Religion involves a belief in something spiritual, usually a god or gods, but sometimes also about other forces that cannot be explained scientifically. It often includes a moral code that teaches people to treat others fairly and with respect, and it may involve the observance of certain ceremonies. It often also teaches a way to find meaning in life and gives believers a purpose in their lives. It can also offer support and community, and research shows that religion can reduce stress and depression and increase happiness.
Throughout history, scholars have debated what religion is. Some use what is called a “monothetic” approach that defines religion in terms of a belief in some unusual kind of reality, while others take a more functional approach that defines it as the ways in which human beings organize themselves to create their own moral community. These types of definitions can be broad, as in the case of Paul Tillich’s “ultimate concern,” or narrow, such as Emile Durkheim’s (1912) definition that religion consists of whatever practices unite people into a moral community, regardless of whether they believe in any unusual realities.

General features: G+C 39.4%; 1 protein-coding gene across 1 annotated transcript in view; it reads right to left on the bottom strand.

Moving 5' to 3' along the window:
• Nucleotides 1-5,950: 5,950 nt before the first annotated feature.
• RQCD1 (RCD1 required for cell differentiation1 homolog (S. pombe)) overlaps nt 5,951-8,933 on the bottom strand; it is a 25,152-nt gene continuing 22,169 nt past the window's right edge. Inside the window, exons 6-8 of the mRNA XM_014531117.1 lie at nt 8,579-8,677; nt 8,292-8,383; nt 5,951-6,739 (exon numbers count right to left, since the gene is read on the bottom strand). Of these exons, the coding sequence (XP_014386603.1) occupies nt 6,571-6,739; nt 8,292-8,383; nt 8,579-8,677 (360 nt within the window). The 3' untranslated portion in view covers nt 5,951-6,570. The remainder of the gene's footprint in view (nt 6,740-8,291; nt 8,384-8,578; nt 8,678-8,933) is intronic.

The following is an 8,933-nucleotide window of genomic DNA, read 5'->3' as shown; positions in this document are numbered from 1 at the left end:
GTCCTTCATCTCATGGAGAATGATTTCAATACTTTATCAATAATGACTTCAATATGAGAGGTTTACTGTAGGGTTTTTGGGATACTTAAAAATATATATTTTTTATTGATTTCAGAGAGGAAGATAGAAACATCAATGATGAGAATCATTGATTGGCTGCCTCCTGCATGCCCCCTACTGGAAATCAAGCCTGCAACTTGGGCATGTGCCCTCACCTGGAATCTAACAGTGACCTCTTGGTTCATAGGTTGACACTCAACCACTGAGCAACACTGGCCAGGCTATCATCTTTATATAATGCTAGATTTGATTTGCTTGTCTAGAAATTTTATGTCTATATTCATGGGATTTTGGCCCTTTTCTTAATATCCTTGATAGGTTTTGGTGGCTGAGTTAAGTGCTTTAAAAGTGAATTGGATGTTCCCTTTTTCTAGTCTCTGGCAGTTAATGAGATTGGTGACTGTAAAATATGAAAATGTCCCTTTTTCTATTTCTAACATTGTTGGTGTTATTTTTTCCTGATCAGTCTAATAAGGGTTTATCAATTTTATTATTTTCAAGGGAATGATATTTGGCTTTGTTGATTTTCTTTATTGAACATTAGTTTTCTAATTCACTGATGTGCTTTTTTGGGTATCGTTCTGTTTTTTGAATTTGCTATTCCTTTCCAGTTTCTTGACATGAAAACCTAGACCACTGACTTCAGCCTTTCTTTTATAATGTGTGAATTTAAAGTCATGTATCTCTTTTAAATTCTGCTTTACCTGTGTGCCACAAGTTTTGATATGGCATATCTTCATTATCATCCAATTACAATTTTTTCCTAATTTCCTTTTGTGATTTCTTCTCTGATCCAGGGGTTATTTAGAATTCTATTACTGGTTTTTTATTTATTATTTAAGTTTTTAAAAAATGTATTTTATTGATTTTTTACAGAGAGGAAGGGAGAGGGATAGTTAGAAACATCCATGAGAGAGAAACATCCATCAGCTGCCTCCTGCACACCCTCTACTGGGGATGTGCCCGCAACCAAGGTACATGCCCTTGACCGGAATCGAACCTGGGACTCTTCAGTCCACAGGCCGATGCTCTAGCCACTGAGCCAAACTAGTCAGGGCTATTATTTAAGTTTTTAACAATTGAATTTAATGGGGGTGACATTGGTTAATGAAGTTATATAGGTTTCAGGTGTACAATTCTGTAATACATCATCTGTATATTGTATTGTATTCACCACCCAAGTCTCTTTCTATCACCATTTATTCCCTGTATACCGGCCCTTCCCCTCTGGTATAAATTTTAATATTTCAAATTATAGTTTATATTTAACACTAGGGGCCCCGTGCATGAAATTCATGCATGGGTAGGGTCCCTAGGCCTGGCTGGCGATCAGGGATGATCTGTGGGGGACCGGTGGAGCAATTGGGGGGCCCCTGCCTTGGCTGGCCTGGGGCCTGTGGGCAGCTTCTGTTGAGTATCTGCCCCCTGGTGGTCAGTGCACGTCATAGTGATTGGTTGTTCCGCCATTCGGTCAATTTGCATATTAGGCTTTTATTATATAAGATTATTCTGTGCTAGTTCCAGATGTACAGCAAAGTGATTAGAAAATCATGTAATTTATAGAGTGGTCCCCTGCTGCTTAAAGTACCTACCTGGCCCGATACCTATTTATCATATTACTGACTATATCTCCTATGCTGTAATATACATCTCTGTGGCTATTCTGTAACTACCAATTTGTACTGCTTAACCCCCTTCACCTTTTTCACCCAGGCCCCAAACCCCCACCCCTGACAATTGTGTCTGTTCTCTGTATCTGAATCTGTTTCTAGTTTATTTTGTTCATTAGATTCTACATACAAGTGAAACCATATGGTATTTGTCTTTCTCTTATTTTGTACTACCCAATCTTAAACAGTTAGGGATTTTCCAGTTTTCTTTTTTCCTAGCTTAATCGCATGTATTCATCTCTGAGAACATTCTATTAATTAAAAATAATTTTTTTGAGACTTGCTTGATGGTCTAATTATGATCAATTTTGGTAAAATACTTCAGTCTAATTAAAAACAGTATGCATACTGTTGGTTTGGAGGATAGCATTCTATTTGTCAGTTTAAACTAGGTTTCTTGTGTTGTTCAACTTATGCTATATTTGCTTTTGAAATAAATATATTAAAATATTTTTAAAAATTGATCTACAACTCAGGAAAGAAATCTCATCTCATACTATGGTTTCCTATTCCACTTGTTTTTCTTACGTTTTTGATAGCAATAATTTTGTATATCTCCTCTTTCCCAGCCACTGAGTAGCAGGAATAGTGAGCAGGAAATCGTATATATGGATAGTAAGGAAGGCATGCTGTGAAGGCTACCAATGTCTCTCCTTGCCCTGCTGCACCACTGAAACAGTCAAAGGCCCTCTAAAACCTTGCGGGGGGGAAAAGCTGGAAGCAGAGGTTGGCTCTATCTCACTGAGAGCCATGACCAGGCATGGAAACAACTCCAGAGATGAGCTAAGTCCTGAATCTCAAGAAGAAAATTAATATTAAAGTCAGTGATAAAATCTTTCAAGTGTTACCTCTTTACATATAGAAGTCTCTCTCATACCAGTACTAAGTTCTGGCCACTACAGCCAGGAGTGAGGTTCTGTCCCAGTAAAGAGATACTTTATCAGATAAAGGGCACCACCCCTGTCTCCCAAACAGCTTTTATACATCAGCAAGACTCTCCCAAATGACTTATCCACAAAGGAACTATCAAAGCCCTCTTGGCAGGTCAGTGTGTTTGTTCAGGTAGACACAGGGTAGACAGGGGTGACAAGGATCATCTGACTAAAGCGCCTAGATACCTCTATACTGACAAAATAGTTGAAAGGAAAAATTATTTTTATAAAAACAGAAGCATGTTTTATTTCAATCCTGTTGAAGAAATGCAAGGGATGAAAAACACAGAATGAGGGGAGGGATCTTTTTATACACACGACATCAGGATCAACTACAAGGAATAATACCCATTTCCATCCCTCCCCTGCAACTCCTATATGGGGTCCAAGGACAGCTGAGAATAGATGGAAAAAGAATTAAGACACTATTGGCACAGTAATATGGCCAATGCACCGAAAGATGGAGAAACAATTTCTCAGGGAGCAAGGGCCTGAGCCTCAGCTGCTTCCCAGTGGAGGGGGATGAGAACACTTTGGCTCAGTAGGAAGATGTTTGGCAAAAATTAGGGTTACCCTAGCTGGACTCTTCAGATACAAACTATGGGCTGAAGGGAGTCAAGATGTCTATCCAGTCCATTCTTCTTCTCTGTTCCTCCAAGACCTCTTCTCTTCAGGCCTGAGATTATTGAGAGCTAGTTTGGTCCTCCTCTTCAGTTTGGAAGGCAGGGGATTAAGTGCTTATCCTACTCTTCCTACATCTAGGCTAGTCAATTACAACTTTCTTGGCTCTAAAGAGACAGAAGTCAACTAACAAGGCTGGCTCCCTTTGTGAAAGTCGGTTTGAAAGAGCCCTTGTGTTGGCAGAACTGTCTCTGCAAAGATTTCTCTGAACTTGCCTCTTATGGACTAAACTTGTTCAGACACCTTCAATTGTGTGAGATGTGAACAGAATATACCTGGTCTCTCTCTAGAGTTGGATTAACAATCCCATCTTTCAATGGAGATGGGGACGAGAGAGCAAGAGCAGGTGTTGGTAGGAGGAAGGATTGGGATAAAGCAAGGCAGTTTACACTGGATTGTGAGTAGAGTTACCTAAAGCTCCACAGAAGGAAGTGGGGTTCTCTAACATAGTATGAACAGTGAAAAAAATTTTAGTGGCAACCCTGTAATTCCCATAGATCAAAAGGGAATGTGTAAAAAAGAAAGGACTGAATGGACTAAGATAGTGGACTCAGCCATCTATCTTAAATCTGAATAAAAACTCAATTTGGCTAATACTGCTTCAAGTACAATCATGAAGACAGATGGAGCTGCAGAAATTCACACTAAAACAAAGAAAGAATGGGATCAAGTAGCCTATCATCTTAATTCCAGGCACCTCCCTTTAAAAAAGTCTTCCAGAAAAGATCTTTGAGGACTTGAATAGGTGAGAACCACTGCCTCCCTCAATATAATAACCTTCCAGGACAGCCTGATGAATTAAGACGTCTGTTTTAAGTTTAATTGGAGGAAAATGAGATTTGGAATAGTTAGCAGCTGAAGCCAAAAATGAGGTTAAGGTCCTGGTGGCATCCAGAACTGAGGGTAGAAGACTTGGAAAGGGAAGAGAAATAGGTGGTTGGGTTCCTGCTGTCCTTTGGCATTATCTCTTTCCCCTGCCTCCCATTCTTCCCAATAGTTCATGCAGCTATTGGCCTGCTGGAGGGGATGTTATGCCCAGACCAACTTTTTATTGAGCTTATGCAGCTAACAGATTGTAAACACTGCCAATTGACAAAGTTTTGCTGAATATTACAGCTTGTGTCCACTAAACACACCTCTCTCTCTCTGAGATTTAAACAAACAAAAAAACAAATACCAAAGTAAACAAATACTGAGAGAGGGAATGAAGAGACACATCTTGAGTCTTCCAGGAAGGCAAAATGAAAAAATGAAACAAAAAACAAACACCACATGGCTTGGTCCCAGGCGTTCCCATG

Some critics of religion have gone further, arguing that the concept of religion is an invented category that corresponds to nothing in the world, or even that its modern semantic expansion went hand in hand with European colonialism. But scholars such as Clifford Geertz and Margaret Smith have argued that, while it is true that the concept of religion has only recently been named, the social reality it refers to is older than that.